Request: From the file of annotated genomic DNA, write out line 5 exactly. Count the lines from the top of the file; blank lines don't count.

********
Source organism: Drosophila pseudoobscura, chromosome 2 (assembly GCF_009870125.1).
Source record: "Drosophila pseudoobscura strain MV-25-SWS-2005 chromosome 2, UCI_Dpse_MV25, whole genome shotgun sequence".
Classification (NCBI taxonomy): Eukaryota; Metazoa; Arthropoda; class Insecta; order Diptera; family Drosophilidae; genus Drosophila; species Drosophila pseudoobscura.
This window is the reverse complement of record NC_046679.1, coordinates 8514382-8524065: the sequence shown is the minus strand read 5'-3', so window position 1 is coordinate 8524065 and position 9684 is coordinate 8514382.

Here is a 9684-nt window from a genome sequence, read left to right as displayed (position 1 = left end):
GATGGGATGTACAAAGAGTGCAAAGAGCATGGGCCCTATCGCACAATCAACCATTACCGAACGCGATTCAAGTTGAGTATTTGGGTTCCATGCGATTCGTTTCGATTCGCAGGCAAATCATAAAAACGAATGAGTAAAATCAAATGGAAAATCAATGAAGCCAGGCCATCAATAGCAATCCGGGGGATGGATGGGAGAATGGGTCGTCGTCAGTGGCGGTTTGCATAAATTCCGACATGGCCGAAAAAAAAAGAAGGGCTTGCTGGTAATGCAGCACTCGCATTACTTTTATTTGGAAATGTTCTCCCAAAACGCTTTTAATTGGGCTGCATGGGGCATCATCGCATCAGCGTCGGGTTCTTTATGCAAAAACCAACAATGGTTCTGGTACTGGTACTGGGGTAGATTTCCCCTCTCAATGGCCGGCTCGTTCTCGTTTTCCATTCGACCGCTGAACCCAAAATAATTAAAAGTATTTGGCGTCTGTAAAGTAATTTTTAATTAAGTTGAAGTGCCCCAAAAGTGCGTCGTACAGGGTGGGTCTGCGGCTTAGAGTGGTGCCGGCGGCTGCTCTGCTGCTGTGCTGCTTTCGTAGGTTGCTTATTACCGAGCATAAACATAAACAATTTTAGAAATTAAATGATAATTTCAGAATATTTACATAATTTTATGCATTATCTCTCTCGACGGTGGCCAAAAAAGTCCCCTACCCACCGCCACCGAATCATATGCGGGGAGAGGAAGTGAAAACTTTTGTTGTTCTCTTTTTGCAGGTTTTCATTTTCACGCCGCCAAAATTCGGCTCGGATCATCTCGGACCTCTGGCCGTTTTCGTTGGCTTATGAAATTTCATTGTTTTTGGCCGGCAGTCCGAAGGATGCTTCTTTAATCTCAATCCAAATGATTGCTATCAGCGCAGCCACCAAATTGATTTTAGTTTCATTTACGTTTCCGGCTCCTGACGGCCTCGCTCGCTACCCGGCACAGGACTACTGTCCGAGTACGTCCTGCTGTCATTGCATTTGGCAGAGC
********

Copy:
Here is a 9684-nt window from a genome sequence, read left to right as displayed (position 1 = left end):